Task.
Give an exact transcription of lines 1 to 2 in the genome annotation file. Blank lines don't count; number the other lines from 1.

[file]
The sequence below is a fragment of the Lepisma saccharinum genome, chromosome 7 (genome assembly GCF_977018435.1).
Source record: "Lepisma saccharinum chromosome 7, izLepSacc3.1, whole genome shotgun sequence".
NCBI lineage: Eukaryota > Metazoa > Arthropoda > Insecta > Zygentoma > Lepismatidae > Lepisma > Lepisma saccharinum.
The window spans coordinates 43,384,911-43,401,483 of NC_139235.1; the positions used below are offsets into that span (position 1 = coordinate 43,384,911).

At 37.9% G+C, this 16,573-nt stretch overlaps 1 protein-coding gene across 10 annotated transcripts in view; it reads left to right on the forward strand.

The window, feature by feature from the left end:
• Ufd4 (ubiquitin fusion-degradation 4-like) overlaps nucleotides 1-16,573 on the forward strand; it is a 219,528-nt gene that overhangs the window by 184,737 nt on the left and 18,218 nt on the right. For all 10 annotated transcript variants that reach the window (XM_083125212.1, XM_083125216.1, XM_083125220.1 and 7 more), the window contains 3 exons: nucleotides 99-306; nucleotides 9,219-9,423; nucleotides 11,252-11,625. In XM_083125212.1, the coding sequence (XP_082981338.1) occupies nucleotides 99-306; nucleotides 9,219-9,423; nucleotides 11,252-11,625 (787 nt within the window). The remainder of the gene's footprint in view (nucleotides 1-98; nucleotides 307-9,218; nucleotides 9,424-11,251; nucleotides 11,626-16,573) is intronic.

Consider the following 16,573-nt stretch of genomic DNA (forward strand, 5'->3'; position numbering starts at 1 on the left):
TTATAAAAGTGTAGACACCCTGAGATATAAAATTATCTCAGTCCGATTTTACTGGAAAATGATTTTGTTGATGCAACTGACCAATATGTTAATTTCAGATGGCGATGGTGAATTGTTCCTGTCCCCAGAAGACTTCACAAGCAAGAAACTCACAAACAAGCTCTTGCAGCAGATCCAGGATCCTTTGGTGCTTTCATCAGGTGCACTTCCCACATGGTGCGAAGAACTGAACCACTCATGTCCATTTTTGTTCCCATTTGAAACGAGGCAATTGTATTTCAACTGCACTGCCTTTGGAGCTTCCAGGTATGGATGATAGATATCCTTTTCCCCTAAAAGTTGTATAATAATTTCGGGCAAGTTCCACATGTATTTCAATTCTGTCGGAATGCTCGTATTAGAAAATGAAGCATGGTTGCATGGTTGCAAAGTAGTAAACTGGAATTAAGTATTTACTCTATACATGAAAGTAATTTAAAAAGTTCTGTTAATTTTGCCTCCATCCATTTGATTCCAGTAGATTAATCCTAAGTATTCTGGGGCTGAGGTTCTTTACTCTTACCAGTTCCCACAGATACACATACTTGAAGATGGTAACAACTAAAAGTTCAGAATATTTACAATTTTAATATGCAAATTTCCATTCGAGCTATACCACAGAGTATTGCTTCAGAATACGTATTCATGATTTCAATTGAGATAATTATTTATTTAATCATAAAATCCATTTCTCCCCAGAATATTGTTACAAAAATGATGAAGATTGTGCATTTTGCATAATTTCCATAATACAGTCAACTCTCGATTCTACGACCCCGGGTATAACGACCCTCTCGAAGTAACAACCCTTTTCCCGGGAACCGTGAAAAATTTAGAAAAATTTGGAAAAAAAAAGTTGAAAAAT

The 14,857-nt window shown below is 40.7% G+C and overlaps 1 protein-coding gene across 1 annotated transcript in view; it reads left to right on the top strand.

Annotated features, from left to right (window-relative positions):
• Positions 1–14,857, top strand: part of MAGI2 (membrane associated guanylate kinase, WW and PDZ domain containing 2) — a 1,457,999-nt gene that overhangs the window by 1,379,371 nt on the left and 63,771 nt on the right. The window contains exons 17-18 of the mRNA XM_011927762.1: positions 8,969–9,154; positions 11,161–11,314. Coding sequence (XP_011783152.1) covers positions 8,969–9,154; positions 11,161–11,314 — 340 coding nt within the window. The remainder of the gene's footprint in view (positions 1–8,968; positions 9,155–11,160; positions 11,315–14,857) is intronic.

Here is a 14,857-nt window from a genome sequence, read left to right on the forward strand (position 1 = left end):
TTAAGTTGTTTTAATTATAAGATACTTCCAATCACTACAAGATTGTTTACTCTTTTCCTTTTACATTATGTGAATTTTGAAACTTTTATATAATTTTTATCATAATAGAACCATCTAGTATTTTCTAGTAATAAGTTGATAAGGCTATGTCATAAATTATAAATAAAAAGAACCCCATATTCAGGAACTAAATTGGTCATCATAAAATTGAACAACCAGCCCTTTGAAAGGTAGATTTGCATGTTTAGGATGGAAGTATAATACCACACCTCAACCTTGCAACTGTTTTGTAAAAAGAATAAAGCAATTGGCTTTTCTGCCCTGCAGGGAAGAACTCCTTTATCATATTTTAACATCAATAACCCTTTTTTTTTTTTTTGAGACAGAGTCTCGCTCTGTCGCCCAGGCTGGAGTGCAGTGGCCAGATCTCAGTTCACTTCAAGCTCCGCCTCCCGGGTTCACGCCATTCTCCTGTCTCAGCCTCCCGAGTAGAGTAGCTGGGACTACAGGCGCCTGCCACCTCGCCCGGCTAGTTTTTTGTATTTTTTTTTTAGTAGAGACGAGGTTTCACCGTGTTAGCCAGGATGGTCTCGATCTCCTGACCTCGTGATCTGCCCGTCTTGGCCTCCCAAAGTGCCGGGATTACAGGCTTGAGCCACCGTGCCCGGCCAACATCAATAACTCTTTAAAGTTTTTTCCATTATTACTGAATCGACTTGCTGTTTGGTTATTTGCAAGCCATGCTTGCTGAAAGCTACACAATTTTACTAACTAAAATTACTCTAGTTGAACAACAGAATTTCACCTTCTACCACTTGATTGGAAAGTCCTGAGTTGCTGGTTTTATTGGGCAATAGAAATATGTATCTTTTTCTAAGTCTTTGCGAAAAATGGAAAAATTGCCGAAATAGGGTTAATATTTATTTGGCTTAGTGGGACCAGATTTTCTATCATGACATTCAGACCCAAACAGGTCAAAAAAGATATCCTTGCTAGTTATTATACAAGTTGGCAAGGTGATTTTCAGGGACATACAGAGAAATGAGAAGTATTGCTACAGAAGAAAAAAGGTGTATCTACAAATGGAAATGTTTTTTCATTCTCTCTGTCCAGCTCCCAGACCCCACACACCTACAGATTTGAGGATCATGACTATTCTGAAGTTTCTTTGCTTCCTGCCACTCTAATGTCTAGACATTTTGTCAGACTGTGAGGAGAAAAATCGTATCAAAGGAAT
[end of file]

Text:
The sequence below is a fragment of the Lepisma saccharinum genome, chromosome 7 (genome assembly GCF_977018435.1).
Source record: "Lepisma saccharinum chromosome 7, izLepSacc3.1, whole genome shotgun sequence".